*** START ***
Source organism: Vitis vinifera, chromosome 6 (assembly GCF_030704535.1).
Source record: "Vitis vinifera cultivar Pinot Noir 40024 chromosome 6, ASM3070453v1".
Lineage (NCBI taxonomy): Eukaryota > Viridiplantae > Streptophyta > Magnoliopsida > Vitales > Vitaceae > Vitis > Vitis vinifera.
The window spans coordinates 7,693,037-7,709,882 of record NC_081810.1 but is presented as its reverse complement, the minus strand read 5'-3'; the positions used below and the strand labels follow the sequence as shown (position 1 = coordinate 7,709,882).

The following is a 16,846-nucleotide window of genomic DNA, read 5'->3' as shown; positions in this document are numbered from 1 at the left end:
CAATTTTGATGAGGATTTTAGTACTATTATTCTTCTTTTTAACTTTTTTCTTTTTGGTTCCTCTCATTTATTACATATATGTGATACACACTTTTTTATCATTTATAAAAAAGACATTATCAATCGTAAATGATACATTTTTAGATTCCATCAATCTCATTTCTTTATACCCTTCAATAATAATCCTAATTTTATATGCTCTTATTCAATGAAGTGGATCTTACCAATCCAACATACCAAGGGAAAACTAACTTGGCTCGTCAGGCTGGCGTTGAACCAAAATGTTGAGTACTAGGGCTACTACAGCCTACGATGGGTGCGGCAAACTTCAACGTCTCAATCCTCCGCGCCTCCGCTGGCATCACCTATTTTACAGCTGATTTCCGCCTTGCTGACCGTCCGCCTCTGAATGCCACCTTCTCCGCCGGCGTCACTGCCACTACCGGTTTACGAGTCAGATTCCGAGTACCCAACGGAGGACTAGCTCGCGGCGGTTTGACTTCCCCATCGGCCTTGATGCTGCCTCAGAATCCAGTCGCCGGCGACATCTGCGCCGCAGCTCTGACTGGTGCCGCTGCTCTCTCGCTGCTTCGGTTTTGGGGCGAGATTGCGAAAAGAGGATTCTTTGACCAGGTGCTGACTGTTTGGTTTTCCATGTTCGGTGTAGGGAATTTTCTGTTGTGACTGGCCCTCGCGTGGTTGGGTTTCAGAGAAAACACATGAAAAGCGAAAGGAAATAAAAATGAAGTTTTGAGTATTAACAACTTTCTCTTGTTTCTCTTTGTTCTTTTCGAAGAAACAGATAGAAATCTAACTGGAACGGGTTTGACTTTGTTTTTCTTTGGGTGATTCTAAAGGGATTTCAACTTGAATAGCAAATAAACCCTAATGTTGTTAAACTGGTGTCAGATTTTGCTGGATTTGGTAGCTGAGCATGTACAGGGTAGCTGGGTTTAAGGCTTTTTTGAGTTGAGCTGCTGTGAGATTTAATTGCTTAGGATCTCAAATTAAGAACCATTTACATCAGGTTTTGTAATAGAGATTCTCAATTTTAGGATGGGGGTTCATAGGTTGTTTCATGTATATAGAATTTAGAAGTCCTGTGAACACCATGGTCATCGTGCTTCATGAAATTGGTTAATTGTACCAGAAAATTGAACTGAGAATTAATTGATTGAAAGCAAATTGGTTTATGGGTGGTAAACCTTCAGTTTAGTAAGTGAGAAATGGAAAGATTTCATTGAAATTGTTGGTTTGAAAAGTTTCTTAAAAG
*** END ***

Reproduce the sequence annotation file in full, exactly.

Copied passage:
Source organism: Vitis vinifera, chromosome 6 (assembly GCF_030704535.1).
Source record: "Vitis vinifera cultivar Pinot Noir 40024 chromosome 6, ASM3070453v1".
Lineage (NCBI taxonomy): Eukaryota > Viridiplantae > Streptophyta > Magnoliopsida > Vitales > Vitaceae > Vitis > Vitis vinifera.
The window spans coordinates 7,693,037-7,709,882 of record NC_081810.1 but is presented as its reverse complement, the minus strand read 5'-3'; the positions used below and the strand labels follow the sequence as shown (position 1 = coordinate 7,709,882).

The following is a 16,846-nucleotide window of genomic DNA, read 5'->3' as shown; positions in this document are numbered from 1 at the left end:
CAATTTTGATGAGGATTTTAGTACTATTATTCTTCTTTTTAACTTTTTTCTTTTTGGTTCCTCTCATTTATTACATATATGTGATACACACTTTTTTATCATTTATAAAAAAGACATTATCAATCGTAAATGATACATTTTTAGATTCCATCAATCTCATTTCTTTATACCCTTCAATAATAATCCTAATTTTATATGCTCTTATTCAATGAAGTGGATCTTACCAATCCAACATACCAAGGGAAAACTAACTTGGCTCGTCAGGCTGGCGTTGAACCAAAATGTTGAGTACTAGGGCTACTACAGCCTACGATGGGTGCGGCAAACTTCAACGTCTCAATCCTCCGCGCCTCCGCTGGCATCACCTATTTTACAGCTGATTTCCGCCTTGCTGACCGTCCGCCTCTGAATGCCACCTTCTCCGCCGGCGTCACTGCCACTACCGGTTTACGAGTCAGATTCCGAGTACCCAACGGAGGACTAGCTCGCGGCGGTTTGACTTCCCCATCGGCCTTGATGCTGCCTCAGAATCCAGTCGCCGGCGACATCTGCGCCGCAGCTCTGACTGGTGCCGCTGCTCTCTCGCTGCTTCGGTTTTGGGGCGAGATTGCGAAAAGAGGATTCTTTGACCAGGTGCTGACTGTTTGGTTTTCCATGTTCGGTGTAGGGAATTTTCTGTTGTGACTGGCCCTCGCGTGGTTGGGTTTCAGAGAAAACACATGAAAAGCGAAAGGAAATAAAAATGAAGTTTTGAGTATTAACAACTTTCTCTTGTTTCTCTTTGTTCTTTTCGAAGAAACAGATAGAAATCTAACTGGAACGGGTTTGACTTTGTTTTTCTTTGGGTGATTCTAAAGGGATTTCAACTTGAATAGCAAATAAACCCTAATGTTGTTAAACTGGTGTCAGATTTTGCTGGATTTGGTAGCTGAGCATGTACAGGGTAGCTGGGTTTAAGGCTTTTTTGAGTTGAGCTGCTGTGAGATTTAATTGCTTAGGATCTCAAATTAAGAACCATTTACATCAGGTTTTGTAATAGAGATTCTCAATTTTAGGATGGGGGTTCATAGGTTGTTTCATGTATATAGAATTTAGAAGTCCTGTGAACACCATGGTCATCGTGCTTCATGAAATTGGTTAATTGTACCAGAAAATTGAACTGAGAATTAATTGATTGAAAGCAAATTGGTTTATGGGTGGTAAACCTTCAGTTTAGTAAGTGAGAAATGGAAAGATTTCATTGAAATTGTTGGTTTGAAAAGTTTCTTAAAAG